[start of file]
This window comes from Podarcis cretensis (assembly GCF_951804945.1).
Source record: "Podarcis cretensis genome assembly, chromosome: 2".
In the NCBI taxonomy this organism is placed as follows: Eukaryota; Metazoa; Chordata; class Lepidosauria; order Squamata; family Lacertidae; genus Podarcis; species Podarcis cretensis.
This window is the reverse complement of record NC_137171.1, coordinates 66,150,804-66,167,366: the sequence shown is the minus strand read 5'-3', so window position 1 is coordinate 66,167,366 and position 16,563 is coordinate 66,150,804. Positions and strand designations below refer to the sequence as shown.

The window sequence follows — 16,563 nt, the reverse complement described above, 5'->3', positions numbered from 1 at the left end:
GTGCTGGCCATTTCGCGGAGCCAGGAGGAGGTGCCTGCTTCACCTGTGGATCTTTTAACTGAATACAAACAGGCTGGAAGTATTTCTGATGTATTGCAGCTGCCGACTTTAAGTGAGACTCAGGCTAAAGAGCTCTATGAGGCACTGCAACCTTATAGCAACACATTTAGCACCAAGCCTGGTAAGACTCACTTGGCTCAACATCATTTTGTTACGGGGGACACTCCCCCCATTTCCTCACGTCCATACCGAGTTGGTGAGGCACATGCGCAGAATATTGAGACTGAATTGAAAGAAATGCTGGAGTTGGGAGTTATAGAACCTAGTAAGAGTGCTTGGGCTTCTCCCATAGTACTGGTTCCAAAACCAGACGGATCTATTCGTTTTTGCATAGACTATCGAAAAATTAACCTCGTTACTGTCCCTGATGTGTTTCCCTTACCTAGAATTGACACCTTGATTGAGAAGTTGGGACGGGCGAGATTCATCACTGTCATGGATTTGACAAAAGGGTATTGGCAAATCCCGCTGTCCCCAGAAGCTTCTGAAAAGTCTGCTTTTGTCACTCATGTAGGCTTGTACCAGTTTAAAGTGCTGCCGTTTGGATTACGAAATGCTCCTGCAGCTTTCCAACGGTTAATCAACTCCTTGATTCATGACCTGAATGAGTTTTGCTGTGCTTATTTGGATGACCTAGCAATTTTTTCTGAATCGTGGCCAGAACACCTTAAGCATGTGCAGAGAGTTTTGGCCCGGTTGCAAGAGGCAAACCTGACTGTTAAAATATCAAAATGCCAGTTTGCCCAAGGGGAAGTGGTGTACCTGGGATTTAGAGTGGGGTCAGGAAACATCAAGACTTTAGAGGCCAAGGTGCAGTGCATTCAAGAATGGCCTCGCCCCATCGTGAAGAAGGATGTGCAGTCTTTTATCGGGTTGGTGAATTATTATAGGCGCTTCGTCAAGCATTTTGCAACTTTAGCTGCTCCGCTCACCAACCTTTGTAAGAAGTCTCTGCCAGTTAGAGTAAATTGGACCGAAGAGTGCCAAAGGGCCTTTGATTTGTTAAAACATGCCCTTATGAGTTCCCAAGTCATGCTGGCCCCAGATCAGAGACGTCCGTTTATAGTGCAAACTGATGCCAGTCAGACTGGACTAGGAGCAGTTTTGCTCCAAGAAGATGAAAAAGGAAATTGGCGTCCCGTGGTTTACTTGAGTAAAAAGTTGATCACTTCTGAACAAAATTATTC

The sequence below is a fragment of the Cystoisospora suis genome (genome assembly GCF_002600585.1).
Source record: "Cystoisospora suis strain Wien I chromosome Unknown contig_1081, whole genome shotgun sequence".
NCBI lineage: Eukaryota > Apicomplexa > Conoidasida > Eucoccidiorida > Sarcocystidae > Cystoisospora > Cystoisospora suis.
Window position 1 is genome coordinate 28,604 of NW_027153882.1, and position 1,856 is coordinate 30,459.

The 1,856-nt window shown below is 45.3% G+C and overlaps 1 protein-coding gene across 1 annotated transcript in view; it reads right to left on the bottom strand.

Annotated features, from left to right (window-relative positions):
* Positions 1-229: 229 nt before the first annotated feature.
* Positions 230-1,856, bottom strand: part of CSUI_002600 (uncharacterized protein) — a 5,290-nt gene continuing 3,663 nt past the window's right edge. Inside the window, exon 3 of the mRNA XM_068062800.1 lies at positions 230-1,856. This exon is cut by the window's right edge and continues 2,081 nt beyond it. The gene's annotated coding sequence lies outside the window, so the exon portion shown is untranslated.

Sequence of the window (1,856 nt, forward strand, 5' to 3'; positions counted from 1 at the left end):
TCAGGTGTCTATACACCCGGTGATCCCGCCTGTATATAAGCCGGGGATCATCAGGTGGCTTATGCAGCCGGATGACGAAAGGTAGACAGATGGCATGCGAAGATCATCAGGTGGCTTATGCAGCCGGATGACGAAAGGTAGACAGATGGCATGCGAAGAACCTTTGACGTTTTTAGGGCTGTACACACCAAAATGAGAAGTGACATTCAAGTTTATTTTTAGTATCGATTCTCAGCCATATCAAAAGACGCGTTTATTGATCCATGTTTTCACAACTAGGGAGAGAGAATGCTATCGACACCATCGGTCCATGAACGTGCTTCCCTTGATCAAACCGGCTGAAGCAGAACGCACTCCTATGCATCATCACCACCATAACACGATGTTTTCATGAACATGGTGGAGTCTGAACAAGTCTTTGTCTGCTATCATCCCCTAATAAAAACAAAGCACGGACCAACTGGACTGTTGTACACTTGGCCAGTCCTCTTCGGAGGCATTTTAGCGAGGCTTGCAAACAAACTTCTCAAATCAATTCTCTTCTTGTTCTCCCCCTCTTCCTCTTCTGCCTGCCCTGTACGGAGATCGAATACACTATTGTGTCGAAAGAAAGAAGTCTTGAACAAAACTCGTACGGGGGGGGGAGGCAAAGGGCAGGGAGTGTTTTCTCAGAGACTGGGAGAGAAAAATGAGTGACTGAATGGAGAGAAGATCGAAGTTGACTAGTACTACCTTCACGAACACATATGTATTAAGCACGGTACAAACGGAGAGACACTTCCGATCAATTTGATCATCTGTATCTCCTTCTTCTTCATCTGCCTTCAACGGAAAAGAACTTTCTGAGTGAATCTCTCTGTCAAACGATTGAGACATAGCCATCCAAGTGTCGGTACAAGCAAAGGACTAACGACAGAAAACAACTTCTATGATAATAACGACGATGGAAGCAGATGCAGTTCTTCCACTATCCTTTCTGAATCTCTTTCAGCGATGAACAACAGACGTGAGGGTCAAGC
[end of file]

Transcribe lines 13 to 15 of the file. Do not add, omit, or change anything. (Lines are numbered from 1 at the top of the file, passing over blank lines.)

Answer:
* Positions 1-229: 229 nt before the first annotated feature.
* Positions 230-1,856, bottom strand: part of CSUI_002600 (uncharacterized protein) — a 5,290-nt gene continuing 3,663 nt past the window's right edge. Inside the window, exon 3 of the mRNA XM_068062800.1 lies at positions 230-1,856. This exon is cut by the window's right edge and continues 2,081 nt beyond it. The gene's annotated coding sequence lies outside the window, so the exon portion shown is untranslated.

Sequence of the window (1,856 nt, forward strand, 5' to 3'; positions counted from 1 at the left end):